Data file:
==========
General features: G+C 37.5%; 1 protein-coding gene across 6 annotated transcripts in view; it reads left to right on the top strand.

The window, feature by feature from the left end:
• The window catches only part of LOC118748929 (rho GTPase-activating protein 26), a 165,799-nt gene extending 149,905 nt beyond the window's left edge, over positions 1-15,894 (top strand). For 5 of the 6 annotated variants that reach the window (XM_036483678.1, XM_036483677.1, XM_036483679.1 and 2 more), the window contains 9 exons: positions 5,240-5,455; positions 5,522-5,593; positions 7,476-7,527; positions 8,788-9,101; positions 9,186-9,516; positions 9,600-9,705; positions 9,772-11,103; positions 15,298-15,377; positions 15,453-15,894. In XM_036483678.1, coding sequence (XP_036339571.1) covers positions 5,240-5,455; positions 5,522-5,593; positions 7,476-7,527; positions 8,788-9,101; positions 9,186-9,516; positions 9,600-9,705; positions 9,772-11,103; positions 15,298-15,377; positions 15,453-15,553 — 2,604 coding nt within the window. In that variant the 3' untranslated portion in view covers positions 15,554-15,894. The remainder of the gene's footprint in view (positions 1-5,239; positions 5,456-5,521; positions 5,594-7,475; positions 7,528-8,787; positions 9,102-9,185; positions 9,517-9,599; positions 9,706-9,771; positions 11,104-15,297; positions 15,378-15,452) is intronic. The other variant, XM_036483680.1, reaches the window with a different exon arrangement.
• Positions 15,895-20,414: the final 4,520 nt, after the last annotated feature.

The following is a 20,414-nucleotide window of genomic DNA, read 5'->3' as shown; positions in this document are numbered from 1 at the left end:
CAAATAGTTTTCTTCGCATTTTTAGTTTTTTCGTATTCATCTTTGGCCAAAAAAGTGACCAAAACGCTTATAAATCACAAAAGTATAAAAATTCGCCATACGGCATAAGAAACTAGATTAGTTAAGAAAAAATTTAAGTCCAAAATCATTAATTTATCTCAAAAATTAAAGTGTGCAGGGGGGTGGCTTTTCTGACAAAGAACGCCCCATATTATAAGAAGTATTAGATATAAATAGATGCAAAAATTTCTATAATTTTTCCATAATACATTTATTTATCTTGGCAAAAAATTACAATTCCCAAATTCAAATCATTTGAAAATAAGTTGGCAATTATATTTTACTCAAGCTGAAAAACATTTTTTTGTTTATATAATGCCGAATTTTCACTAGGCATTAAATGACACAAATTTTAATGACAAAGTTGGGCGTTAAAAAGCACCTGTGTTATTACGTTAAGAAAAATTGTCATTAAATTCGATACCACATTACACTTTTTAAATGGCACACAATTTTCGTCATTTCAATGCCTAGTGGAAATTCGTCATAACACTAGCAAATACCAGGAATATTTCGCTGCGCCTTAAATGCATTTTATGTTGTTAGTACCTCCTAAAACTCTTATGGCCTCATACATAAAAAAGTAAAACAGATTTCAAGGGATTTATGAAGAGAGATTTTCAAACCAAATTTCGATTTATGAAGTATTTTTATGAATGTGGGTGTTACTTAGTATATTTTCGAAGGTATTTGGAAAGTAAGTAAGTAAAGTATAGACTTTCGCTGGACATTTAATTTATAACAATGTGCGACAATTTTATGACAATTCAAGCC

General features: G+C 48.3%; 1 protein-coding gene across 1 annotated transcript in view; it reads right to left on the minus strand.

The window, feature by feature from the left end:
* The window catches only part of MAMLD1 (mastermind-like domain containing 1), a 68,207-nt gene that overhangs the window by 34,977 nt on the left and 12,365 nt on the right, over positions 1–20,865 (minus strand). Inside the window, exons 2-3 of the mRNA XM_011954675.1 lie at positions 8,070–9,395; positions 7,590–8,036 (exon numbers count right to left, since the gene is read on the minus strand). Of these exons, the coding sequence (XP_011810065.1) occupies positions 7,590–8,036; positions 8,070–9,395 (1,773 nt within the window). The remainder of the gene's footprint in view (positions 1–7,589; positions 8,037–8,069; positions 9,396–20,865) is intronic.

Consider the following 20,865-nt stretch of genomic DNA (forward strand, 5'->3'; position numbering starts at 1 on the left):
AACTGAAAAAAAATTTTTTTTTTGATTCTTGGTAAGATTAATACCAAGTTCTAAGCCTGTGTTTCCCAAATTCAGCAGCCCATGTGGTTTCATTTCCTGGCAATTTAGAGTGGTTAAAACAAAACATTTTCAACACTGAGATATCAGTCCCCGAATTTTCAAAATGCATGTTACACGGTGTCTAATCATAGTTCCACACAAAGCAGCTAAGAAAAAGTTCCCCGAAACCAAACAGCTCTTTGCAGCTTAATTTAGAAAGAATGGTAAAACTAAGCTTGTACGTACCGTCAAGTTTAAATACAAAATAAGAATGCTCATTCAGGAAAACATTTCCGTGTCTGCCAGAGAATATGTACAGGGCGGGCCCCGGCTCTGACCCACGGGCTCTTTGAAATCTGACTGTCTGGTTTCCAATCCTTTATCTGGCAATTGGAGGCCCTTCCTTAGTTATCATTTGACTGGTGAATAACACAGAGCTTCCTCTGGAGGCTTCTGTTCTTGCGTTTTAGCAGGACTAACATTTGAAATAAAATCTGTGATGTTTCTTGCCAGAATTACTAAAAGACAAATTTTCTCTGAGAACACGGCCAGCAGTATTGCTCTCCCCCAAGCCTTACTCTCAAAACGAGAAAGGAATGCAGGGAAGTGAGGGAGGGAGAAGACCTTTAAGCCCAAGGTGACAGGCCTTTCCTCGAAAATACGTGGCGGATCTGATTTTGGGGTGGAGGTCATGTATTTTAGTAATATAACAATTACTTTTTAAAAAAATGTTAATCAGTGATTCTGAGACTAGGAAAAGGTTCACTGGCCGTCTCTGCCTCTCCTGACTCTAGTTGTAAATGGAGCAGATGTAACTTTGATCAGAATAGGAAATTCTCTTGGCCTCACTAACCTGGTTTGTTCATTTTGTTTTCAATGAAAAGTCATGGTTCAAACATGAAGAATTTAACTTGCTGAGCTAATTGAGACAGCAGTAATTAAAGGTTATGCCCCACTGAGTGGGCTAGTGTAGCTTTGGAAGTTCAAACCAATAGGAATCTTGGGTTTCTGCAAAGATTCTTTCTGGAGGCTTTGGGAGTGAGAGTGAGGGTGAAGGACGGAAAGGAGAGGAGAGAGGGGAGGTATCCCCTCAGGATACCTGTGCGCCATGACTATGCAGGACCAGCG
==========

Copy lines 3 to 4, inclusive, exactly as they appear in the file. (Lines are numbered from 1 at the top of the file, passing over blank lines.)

• The window catches only part of LOC118748929 (rho GTPase-activating protein 26), a 165,799-nt gene extending 149,905 nt beyond the window's left edge, over positions 1-15,894 (top strand). For 5 of the 6 annotated variants that reach the window (XM_036483678.1, XM_036483677.1, XM_036483679.1 and 2 more), the window contains 9 exons: positions 5,240-5,455; positions 5,522-5,593; positions 7,476-7,527; positions 8,788-9,101; positions 9,186-9,516; positions 9,600-9,705; positions 9,772-11,103; positions 15,298-15,377; positions 15,453-15,894. In XM_036483678.1, coding sequence (XP_036339571.1) covers positions 5,240-5,455; positions 5,522-5,593; positions 7,476-7,527; positions 8,788-9,101; positions 9,186-9,516; positions 9,600-9,705; positions 9,772-11,103; positions 15,298-15,377; positions 15,453-15,553 — 2,604 coding nt within the window. In that variant the 3' untranslated portion in view covers positions 15,554-15,894. The remainder of the gene's footprint in view (positions 1-5,239; positions 5,456-5,521; positions 5,594-7,475; positions 7,528-8,787; positions 9,102-9,185; positions 9,517-9,599; positions 9,706-9,771; positions 11,104-15,297; positions 15,378-15,452) is intronic. The other variant, XM_036483680.1, reaches the window with a different exon arrangement.
• Positions 15,895-20,414: the final 4,520 nt, after the last annotated feature.